Shabbir Ahmed Ansari, president of All India Muslim OBC Organisation. (HT)
Shabbir Ahmed Ansari, president of All India Muslim OBC Organisation. (HT)

OBC Muslims’ body launches campaign for caste census in Maharashtra

The All India Muslim OBC Organisation (AIMOBC) is looking at expanding their campaign to press for caste-based census across the country and wants a scientific headcount of all castes, including those among Muslims, for enhanced affirmative action benefits.
By Dhaval Kulkarni, Mumbai
UPDATED ON SEP 12, 2021 10:29 PM IST

As the demand for a caste-based census intensifies, an organisation of backward Muslims has launched a state-wide campaign to press for it. The All India Muslim OBC Organisation (AIMOBC) is looking at expanding this campaign across the country and wants a scientific headcount of all castes, including those among Muslims, for enhanced affirmative action benefits.

The body has sought that in case the percentage of other backward classes (OBCs) in the country exceeds the estimate of 52%, then the quota for the section be increased from the present 27%.

Around 90% Muslims fall in OBC, Scheduled Tribe (ST) or Scheduled Caste (SC) categories, with upper-caste Ashraf Muslims such as Syeds forming a small number. Muslim OBC activists note that like Hindus, caste runs co-terminus among Muslims with a bulk of them engaged in traditional, caste-based occupations like Bagwans and Rayeens (gardeners), Ansaris and Momins (weavers), Hajams (barbers) and Darjis (tailors).

“We launched our campaign after the Supreme Court (SC) struck down Maharashtra’s quota for OBCs in local self-government body elections due to lack of empirical data about their backwardness,” said Shabbir Ahmed Ansari, president of AIMOBC.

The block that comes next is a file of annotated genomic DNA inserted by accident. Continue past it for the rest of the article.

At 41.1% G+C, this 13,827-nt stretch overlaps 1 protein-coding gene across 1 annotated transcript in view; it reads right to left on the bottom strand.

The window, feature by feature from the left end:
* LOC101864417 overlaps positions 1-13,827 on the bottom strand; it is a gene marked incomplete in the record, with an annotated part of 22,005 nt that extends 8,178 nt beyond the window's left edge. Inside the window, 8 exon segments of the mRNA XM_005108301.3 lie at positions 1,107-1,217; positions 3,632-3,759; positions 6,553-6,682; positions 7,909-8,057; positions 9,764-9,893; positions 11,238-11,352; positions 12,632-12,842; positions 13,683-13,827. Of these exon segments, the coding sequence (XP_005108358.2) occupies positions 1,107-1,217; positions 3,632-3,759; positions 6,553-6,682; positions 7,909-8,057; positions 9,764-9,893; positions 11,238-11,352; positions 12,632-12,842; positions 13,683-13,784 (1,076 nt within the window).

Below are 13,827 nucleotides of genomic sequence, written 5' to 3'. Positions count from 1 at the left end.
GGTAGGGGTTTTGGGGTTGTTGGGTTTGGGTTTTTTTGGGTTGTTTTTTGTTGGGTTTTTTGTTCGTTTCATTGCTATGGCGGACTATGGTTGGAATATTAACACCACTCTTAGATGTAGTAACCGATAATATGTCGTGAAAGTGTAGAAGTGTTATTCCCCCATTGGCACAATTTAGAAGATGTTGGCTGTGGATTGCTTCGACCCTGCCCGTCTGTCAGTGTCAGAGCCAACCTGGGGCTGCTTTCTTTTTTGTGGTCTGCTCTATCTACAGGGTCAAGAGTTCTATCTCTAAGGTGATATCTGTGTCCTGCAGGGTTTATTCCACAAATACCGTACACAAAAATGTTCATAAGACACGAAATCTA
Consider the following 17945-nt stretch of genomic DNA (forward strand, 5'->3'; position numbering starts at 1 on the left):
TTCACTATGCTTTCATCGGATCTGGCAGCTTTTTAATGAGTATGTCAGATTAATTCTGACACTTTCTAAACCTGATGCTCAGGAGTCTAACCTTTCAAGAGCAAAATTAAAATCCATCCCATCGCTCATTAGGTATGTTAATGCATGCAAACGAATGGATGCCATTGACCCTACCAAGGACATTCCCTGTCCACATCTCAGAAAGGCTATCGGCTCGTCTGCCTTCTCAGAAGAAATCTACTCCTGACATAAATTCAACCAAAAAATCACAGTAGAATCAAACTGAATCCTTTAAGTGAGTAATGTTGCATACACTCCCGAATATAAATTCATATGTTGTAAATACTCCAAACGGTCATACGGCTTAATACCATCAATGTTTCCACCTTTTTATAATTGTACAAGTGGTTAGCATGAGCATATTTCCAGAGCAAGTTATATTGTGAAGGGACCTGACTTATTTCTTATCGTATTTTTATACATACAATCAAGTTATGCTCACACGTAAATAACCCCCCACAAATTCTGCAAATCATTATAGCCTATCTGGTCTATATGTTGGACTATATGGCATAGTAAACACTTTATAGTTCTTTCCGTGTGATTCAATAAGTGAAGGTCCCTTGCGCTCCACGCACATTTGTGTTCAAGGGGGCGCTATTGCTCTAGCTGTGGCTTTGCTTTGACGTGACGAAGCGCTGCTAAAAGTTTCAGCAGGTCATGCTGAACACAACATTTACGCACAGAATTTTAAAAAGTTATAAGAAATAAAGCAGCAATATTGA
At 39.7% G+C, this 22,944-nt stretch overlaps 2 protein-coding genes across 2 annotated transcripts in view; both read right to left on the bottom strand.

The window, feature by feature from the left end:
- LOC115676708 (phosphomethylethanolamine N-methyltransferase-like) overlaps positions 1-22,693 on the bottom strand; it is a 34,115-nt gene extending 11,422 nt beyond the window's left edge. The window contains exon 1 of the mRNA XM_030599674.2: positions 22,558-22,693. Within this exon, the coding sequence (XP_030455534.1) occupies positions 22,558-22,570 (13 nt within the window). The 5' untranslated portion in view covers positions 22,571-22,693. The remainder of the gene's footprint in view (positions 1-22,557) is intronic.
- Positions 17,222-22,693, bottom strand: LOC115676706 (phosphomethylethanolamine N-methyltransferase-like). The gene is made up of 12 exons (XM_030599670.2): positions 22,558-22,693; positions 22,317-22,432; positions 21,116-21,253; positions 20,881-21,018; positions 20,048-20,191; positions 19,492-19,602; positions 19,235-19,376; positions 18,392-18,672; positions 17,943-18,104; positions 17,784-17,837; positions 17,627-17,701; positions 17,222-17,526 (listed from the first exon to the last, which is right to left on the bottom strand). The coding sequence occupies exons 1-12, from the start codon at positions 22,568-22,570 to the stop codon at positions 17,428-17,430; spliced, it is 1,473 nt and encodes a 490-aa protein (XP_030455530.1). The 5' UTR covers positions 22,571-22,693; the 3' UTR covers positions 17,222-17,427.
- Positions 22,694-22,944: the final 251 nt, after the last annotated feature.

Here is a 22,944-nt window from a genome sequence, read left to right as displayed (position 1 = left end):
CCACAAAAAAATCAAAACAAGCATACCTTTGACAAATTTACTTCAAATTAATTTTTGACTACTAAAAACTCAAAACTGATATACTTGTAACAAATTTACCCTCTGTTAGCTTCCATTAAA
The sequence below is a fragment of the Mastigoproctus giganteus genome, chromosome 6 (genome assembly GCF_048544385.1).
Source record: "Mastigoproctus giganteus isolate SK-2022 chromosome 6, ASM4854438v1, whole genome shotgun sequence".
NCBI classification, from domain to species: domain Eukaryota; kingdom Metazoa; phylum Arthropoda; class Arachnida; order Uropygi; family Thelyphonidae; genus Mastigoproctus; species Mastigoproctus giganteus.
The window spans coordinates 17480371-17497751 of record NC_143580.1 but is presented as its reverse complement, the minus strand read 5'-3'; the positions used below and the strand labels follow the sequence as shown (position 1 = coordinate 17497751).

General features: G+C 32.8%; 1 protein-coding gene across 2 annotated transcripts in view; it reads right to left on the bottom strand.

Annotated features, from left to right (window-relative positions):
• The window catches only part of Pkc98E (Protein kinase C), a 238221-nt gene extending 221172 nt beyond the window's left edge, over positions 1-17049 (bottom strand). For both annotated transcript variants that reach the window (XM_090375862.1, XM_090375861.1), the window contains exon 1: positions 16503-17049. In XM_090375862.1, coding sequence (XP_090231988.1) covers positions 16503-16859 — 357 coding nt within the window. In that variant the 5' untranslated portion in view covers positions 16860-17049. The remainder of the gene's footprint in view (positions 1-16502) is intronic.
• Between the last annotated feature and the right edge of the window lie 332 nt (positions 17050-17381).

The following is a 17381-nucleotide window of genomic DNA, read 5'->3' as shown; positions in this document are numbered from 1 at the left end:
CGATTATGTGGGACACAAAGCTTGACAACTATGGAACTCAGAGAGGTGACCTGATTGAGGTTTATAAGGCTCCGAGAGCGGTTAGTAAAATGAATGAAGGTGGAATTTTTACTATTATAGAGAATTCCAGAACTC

He added, “Since August, we are submitting memorandums to district collectors and tehsildars and have launched an outreach and awareness programme, especially targetted at the youth to convince them about how established OBC leaders are selfish and have done little for the community.” Ansari noted that it is the youth who stand to benefit the most due to affirmative action measures like reservation in jobs and education.

Ansari, who has been associated with veteran OBC leaders like Karpoori Thakur and Chaudhary Brahm Prakash, said no mainstream Muslim politician was speaking up for backward Muslims but is instead seeking separate religion-based quotas for the community, which is unconstitutional and impractical. A religion-based quota would also work in the favour of upper-caste Muslims who were well-heeled.

He said they would organise a meeting of OBC leaders from across the country in New Delhi next month to intensify the demand for a nationwide caste-based census.

Ansari explained that a scientific headcount of OBC Muslims would help roll out targeted welfare measures for them. “In the absence of rational estimations about their numbers, OBC Muslims have suffered neglect… Around 90% of Muslims in Maharashtra, and almost all Muslims in rural areas are backwards, with upper-castes forming a miniscule section. Upper-caste Muslims have better access to education and resources and have hijacked the share of benefits meant for their backward brethren. Like upper-caste Hindus, these upper-caste Muslims have restricted upward mobility for others,” he said.

“Today, there is no separate budgetary provision for OBCs like that of SCs and STs, who get the benefit of outlays based on their population… We are demanding that a nationwide census be conducted now. Since the Centre has refused to enumerate castes (except SCs and STs) in the 2021 nationwide census, it also means that the next such headcount can happen only in 2031,” he added.

BOX:

Muslims form an estimated 12% of Maharashtra’s population and a majority of them belong to categories like OBC.

The actual number of OBCs is unclear, with varying estimates.

While OBCs are estimated to be the largest social bloc at around 52% of the population, both Hindus and non-Hindus, according to the BP Mandal commission, which extrapolated data from the 1931 caste census — the last such caste-based headcount conducted in colonial India.

However, the National Sample Survey Organization (NSSO) has estimated this at a lower 41% in 2004-2005. The Periodic Labour Force Survey 2019-20 puts it at 43.8%.

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